The Indian film Koozhangal (Pebbles, 2021) won the best film award in the Asian Film Competition category at the 20th Dhaka International Film Festival. The film, directed by P.S. Vinothraj, features remote villages, scorching sunlight, sand, rocky and arid terrain, water scarcity, and poor population. In this harsh and barren environment, the director follows a hot-headed man named Ganapathy (Karuththadaiyaan), who is angry with his wife and thus ready to burn the whole world with the cigarettes in his hand.
His son Velu (Chellapandi) becomes the silent witness of Ganapathy’s rage as he travels to his father-in-law’s house, far from the village, to look for his wife and daughter. He is furious for some reason, determined to separate from his wife but he cannot find her.
Velu is upset to see his father’s irresponsible actions and, out of his own anger, tears up all the money for the return bus fare – only to get beaten up by his father as well.
Father and son then leave for the native village and walk on their bare feet through the unbearably hot and scattered gravel path. Picking up a small stone on the way, Velu wipes it with his clothes and puts it on his mouth. He is hungry. On the way back, a puppy also joined them. After reaching their home, they learn that Velu’s mother had gone away to collect water because of a terrible water crisis, while Velu’s sister was sleeping.
A group of women sits in front of a small hole with massive jugs. An older woman is slowly filling the jar with muddy water. It will take her all day, and you can imagine the condition of the women as they wait patiently for their turn. The movie ends with this water-filling scene, and its monotonous sound reminded me of Béla Tarr‘s The Turin Horse (2011).
Life in the world is monotonous and painful according to Buddhism; it has to go through many hardships. The memories that give people joy in their life journey are like pebbles, like the little stone Velu picked up from the ground in this beautiful small film. It came as no surprise that this little gem of a film took home the main award in the end.
Festivals offer an excellent opportunity to watch eccentric movies like Pebbles on the big screen, far away for the so-called commercial film world. Many observational and serious films could be seen at this festival. Film industries that do not have a booming economy or are not well known in the festival circuit can showcase their contents, but the most important thing is that we can get to see and experience these beautiful films made by independent producers and directors.
This festival edition was particularly special to me, because I acted as a FIPRESCI jury member for the first time. I had the great opportunity to watch and judge the films of the ‘Bangladesh Panorama’ section of the festival. I was accompanied by Siraj Hashim Saeed, an experienced Indian film critic and journalist, and Mohammed Saeed Abdelrehim, an Egyptian journalist. In the nine days we spent together, we became friends.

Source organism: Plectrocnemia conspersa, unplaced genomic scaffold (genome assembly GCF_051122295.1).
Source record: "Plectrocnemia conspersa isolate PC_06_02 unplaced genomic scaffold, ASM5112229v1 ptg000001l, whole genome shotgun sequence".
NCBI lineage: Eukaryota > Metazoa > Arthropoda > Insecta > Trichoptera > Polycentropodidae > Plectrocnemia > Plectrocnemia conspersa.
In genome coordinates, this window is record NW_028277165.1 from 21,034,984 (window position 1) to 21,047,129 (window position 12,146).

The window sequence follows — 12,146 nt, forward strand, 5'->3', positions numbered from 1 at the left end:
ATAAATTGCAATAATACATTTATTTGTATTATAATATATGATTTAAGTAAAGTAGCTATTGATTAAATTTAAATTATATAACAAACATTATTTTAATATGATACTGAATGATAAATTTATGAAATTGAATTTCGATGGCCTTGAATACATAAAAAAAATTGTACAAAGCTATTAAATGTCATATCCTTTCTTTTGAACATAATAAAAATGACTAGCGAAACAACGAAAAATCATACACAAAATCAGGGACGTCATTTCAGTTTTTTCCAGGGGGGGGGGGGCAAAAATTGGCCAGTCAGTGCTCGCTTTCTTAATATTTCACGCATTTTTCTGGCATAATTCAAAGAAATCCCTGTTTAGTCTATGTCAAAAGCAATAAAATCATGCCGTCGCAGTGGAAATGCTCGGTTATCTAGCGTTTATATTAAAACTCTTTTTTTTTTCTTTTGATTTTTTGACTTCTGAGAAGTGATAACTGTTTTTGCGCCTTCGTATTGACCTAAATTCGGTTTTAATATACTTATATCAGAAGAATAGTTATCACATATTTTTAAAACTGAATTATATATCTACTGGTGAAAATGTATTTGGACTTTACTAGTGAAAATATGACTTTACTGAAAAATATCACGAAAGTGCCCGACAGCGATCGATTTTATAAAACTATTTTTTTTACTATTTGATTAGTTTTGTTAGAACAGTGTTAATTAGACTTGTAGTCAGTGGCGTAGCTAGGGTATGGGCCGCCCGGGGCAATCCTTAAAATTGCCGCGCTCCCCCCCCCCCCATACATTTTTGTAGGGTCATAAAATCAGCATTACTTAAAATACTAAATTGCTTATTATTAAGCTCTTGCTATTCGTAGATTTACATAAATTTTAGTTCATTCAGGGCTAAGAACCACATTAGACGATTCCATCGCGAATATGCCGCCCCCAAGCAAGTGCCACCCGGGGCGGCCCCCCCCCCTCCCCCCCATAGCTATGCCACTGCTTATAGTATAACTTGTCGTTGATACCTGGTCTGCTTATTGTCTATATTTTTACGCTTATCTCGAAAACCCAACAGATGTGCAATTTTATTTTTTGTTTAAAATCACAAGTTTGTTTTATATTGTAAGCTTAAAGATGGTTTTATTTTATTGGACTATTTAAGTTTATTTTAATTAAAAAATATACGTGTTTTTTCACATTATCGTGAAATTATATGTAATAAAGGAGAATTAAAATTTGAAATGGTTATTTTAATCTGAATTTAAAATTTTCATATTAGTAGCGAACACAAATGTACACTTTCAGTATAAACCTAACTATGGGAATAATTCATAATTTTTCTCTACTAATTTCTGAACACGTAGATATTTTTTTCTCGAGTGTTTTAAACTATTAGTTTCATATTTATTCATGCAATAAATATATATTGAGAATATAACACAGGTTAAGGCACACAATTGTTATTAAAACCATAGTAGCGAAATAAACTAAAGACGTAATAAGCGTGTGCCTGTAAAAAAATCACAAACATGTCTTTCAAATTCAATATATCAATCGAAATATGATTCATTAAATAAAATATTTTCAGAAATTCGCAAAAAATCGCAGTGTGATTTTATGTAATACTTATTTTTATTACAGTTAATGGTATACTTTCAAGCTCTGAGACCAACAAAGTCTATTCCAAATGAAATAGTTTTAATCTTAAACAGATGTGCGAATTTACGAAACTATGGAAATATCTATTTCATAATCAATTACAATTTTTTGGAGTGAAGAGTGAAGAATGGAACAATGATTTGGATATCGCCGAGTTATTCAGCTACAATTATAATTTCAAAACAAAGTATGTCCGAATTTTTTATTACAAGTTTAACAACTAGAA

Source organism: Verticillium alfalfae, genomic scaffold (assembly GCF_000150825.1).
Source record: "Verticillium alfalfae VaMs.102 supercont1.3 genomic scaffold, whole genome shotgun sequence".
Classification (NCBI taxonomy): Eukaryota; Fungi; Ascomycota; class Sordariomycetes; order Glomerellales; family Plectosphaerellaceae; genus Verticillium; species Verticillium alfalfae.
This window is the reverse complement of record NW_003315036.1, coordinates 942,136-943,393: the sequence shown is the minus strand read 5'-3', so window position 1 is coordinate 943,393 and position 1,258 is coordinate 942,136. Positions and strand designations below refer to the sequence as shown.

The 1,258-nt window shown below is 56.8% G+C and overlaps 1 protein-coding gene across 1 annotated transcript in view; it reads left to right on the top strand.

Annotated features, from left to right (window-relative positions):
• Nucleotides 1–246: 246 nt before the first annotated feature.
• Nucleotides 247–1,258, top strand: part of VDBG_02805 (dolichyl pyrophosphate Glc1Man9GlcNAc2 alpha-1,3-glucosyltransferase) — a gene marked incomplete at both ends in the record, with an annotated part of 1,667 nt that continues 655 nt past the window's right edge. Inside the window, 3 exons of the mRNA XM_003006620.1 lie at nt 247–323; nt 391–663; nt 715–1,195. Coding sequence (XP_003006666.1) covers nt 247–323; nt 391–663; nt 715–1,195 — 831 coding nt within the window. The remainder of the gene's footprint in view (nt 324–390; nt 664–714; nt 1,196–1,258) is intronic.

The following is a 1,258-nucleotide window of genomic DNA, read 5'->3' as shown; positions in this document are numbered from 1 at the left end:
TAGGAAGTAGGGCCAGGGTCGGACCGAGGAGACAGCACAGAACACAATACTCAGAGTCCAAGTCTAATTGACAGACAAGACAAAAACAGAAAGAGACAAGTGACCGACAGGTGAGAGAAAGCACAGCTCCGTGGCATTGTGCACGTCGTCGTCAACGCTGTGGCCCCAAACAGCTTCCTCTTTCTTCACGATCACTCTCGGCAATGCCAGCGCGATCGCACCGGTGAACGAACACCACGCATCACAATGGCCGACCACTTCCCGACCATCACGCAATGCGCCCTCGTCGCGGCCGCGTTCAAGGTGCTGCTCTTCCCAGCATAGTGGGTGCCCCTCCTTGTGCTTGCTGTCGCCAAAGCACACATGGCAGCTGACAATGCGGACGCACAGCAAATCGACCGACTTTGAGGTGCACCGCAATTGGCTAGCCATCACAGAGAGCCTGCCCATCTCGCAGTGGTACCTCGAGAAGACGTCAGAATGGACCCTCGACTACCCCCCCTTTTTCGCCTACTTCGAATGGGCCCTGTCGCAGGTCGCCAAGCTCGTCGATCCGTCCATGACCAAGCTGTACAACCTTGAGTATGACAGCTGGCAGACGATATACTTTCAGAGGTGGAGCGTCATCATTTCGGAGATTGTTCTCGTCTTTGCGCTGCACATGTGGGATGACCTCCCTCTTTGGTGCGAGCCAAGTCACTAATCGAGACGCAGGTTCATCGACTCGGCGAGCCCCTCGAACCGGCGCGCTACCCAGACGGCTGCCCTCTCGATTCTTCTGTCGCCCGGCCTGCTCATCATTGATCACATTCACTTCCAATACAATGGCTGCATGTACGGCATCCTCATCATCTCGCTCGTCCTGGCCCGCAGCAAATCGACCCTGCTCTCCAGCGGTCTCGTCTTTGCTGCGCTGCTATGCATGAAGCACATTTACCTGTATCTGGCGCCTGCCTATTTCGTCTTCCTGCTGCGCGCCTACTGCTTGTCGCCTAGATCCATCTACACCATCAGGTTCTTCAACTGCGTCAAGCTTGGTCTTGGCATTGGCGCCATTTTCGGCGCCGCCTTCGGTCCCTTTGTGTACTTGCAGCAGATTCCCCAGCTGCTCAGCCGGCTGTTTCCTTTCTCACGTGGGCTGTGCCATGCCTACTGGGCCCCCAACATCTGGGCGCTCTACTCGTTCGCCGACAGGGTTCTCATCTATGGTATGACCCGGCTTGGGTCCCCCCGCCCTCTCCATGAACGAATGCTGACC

Two hundred twenty-five films from seventy countries, including Bangladesh, participated in this year’s festival. Many guests could not attend due to the pandemic. However, quite a lot of film directors, producers, organisers, programmers, and critics still managed to get to Dhaka from various countries. I met Pierre Filmon, a French director and producer, who was very interested to get to know more about Bangladeshi films. As far as I could, I shared my knowledge with him. Furthermore, Ipsita Barat, an Indian film teacher, and filmmakers Ankit Bagchi and Supriya Suri also demonstrated their interest in this country’s film and film literature.
Bulgarian filmmaker and producer Yana Lekarska let me see her short film, The Bridge (2016). The film has philosophical dimensions related to death. A girl thinks she will commit suicide; at that time, her life lures her mind, as if life is like candy floss. Eventually, a photographer brings her back from the brink of death. He becomes the guardian angel of the dying girl – Lekarska’s short film is a wonderfully symbolic piece of work.
In addition, the Croatian producer Dalia Alic allowed me to see The Stamp (2019) by Lovro Mrden. In this film, the life of a young refugee becomes precarious due to the state bureaucracy. This is such a big issue, but it was told effectively in only 18 minutes.
This film festival will be memorable to me for a few more reasons. We also got the chance to see five films of Japanese master filmmaker Yasujirō Ozu on the big screen. These days, almost everyone watches films on computer screens or smartphones, but I have a love for cinema and for seeing films on the big screen.
Although I had seen three films of Ozu before, I did not miss the opportunity to see them on the big screen again. Moreover, many scenes in the movie were of excellent quality because of the Blu-ray print – one could see the detail of the frames. While watching the films of this Japanese master filmmaker, I also met a Bengali language lover and filmmaker from Japan. Her name is Mika Sasaki. She made a documentary about Rabindranath’s ‘Tagore Songs’ which screened at this year’s festival edition and received special appreciation from the media.
During the festival, I wrote a regular column in the daily ‘Utsav‘, the festival bulletin. Mashhurul Amin Milon edited the publication, but the offer to write was first given to him by the festival director Ahmed Muztaba Zamal. The way Mr. Zamal has welcomed foreign and local delegates and, at the same time, managed to delegate the organisational staff and volunteers is outstanding. It is also a daunting task to select the films from abroad and screen them timely. Such a big event is not easily put together; we know it has been running for two decades. The contribution of Mr. Zamal and his Rainbow Film Society in shaping this film festival and creating an event of international standard is undeniable.
Edited by Pamela Jahn
© FIPRESCI 2022